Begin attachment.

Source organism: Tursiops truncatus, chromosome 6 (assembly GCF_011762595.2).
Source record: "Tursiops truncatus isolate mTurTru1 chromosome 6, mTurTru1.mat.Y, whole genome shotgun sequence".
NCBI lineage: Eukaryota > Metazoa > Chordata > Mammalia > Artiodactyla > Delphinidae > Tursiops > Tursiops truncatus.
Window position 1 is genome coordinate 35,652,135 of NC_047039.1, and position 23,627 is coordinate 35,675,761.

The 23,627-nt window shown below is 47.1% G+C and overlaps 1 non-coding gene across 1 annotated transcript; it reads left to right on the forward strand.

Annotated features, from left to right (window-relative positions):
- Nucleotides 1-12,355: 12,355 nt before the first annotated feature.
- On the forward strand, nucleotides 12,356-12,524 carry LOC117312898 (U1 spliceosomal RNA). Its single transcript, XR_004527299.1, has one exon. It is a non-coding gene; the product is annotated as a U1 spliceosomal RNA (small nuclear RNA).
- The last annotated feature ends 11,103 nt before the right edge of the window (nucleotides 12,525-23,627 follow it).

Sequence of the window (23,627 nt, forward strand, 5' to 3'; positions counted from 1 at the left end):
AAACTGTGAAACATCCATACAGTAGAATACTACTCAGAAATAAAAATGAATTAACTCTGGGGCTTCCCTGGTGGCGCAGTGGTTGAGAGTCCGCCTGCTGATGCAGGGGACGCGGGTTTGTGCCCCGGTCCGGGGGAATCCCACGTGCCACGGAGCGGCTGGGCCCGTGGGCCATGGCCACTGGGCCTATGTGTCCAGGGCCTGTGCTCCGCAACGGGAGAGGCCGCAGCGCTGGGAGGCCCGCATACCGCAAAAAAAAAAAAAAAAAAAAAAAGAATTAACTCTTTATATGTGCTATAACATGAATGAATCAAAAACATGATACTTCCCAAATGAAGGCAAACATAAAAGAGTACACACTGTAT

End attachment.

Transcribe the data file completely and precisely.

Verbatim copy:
Source organism: Tursiops truncatus, chromosome 6 (assembly GCF_011762595.2).
Source record: "Tursiops truncatus isolate mTurTru1 chromosome 6, mTurTru1.mat.Y, whole genome shotgun sequence".
NCBI lineage: Eukaryota > Metazoa > Chordata > Mammalia > Artiodactyla > Delphinidae > Tursiops > Tursiops truncatus.
Window position 1 is genome coordinate 35,652,135 of NC_047039.1, and position 23,627 is coordinate 35,675,761.

The 23,627-nt window shown below is 47.1% G+C and overlaps 1 non-coding gene across 1 annotated transcript; it reads left to right on the forward strand.

Annotated features, from left to right (window-relative positions):
- Nucleotides 1-12,355: 12,355 nt before the first annotated feature.
- On the forward strand, nucleotides 12,356-12,524 carry LOC117312898 (U1 spliceosomal RNA). Its single transcript, XR_004527299.1, has one exon. It is a non-coding gene; the product is annotated as a U1 spliceosomal RNA (small nuclear RNA).
- The last annotated feature ends 11,103 nt before the right edge of the window (nucleotides 12,525-23,627 follow it).

Sequence of the window (23,627 nt, forward strand, 5' to 3'; positions counted from 1 at the left end):
AAACTGTGAAACATCCATACAGTAGAATACTACTCAGAAATAAAAATGAATTAACTCTGGGGCTTCCCTGGTGGCGCAGTGGTTGAGAGTCCGCCTGCTGATGCAGGGGACGCGGGTTTGTGCCCCGGTCCGGGGGAATCCCACGTGCCACGGAGCGGCTGGGCCCGTGGGCCATGGCCACTGGGCCTATGTGTCCAGGGCCTGTGCTCCGCAACGGGAGAGGCCGCAGCGCTGGGAGGCCCGCATACCGCAAAAAAAAAAAAAAAAAAAAAAAGAATTAACTCTTTATATGTGCTATAACATGAATGAATCAAAAACATGATACTTCCCAAATGAAGGCAAACATAAAAGAGTACACACTGTAT